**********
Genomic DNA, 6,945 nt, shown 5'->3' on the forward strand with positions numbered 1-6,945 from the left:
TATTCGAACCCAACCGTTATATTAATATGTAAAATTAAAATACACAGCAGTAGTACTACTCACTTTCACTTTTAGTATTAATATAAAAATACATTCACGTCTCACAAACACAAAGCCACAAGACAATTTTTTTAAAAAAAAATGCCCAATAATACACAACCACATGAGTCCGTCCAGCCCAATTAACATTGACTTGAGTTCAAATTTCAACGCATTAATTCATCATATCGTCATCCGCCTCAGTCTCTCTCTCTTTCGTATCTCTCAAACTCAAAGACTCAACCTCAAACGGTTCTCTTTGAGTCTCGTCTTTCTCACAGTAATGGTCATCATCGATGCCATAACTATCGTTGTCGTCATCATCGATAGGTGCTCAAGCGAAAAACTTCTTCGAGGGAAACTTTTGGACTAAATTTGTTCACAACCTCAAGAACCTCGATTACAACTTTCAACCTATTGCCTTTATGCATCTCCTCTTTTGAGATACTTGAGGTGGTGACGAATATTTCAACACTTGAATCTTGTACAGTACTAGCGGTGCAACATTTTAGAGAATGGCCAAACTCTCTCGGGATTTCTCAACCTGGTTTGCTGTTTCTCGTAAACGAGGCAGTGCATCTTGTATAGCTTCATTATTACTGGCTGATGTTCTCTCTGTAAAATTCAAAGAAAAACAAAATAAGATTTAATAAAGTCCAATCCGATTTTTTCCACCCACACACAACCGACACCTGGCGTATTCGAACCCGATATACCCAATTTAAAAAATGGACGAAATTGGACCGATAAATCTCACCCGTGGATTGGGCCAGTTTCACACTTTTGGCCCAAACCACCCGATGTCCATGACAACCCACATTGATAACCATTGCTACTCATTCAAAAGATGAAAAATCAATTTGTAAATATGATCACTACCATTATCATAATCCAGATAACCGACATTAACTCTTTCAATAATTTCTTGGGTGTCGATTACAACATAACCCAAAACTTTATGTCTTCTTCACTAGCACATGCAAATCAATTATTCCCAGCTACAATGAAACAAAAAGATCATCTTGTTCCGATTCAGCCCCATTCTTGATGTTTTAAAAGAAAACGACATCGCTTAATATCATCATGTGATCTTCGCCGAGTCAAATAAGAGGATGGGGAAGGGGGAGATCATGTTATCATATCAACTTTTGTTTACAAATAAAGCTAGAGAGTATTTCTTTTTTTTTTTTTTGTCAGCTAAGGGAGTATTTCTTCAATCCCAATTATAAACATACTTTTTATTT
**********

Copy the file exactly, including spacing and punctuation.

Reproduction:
Genomic DNA, 6,945 nt, shown 5'->3' on the forward strand with positions numbered 1-6,945 from the left:
TATTCGAACCCAACCGTTATATTAATATGTAAAATTAAAATACACAGCAGTAGTACTACTCACTTTCACTTTTAGTATTAATATAAAAATACATTCACGTCTCACAAACACAAAGCCACAAGACAATTTTTTTAAAAAAAAATGCCCAATAATACACAACCACATGAGTCCGTCCAGCCCAATTAACATTGACTTGAGTTCAAATTTCAACGCATTAATTCATCATATCGTCATCCGCCTCAGTCTCTCTCTCTTTCGTATCTCTCAAACTCAAAGACTCAACCTCAAACGGTTCTCTTTGAGTCTCGTCTTTCTCACAGTAATGGTCATCATCGATGCCATAACTATCGTTGTCGTCATCATCGATAGGTGCTCAAGCGAAAAACTTCTTCGAGGGAAACTTTTGGACTAAATTTGTTCACAACCTCAAGAACCTCGATTACAACTTTCAACCTATTGCCTTTATGCATCTCCTCTTTTGAGATACTTGAGGTGGTGACGAATATTTCAACACTTGAATCTTGTACAGTACTAGCGGTGCAACATTTTAGAGAATGGCCAAACTCTCTCGGGATTTCTCAACCTGGTTTGCTGTTTCTCGTAAACGAGGCAGTGCATCTTGTATAGCTTCATTATTACTGGCTGATGTTCTCTCTGTAAAATTCAAAGAAAAACAAAATAAGATTTAATAAAGTCCAATCCGATTTTTTCCACCCACACACAACCGACACCTGGCGTATTCGAACCCGATATACCCAATTTAAAAAATGGACGAAATTGGACCGATAAATCTCACCCGTGGATTGGGCCAGTTTCACACTTTTGGCCCAAACCACCCGATGTCCATGACAACCCACATTGATAACCATTGCTACTCATTCAAAAGATGAAAAATCAATTTGTAAATATGATCACTACCATTATCATAATCCAGATAACCGACATTAACTCTTTCAATAATTTCTTGGGTGTCGATTACAACATAACCCAAAACTTTATGTCTTCTTCACTAGCACATGCAAATCAATTATTCCCAGCTACAATGAAACAAAAAGATCATCTTGTTCCGATTCAGCCCCATTCTTGATGTTTTAAAAGAAAACGACATCGCTTAATATCATCATGTGATCTTCGCCGAGTCAAATAAGAGGATGGGGAAGGGGGAGATCATGTTATCATATCAACTTTTGTTTACAAATAAAGCTAGAGAGTATTTCTTTTTTTTTTTTTTGTCAGCTAAGGGAGTATTTCTTCAATCCCAATTATAAACATACTTTTTATTT